A New Battery That’s Cheap, Clean, Rechargeable, and Organic

A New Battery That’s Cheap, Clean, Rechargeable, and Organic

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USC-battery-researcher-Sri-NarayanScientists at USC have developed a water-based organic battery that is long-lasting and built from cheap, eco-friendly components — no metals or toxic materials.

The new battery is intended for use in power plants, where it could make the energy grid more resilient and efficient by creating a large-scale means to store energy for use as needed.

This could pave the way for renewable energy sources to make up a greater share of a country’s energy generation by economically storing energy at night.

“The batteries last for about 5,000 recharge cycles, giving them an estimated 15-year lifespan,” said Sri Narayan, professor of chemistry at the USC Dornsife College of Letters, Arts and Science.

“Lithium ion batteries degrade after around 1,000 cycles, and cost 10 times more to manufacture,” said Narayan, whose paper was published online by the Journal of the Electrochemical Society.

“Such organic flow batteries will be game-changers for grid electrical energy storage in terms of simplicity, cost, reliability and sustainability,” said collaborator Surya Prakash, professor of chemistry and director of the USC Loker Hydrocarbon Research Institute.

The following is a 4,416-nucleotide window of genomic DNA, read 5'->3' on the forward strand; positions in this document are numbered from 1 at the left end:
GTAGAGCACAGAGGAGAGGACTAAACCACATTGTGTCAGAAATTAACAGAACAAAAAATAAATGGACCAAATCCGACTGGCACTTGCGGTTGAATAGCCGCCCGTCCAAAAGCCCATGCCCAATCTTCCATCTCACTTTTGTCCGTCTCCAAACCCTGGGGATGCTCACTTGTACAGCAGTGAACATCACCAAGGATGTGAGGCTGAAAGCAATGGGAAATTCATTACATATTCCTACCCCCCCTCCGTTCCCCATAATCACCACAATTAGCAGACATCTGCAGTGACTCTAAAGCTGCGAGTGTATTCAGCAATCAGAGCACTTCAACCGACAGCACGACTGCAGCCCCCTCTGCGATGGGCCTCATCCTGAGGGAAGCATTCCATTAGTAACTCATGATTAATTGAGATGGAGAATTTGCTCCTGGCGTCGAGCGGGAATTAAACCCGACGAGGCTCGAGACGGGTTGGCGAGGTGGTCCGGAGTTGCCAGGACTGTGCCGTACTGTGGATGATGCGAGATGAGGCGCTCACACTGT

The batteries could help to make renewable energy sources a greater share of the world’s energy generation. Solar panels can only generate power when the sun’s shining, and wind turbines can only generate power when the wind blows. That inherent unreliability makes it difficult for power companies to rely on them to meet customer demand.

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Photos from USC researchers

With batteries to store surplus energy and then dole it out as needed, that sporadic unreliability could cease to be such an issue.

“‘Mega-scale’ energy storage is a critical problem in the future of the renewable energy, requiring inexpensive and eco-friendly solutions,” Narayan said.

The new battery is based on a redox flow design – similar in design to a fuel cell, with two tanks of electroactive materials dissolved in water. The solutions are pumped into a cell containing a membrane between the two fluids with electrodes on either side, releasing energy.


The design has the advantage of decoupling power from energy. The tanks of electroactive materials can be made as large as needed – increasing total amount of energy the system can store – or the central cell can be tweaked to release that energy faster or slower, altering the amount of power (energy released over time) that the system can generate.

(READ more about the research from USC)

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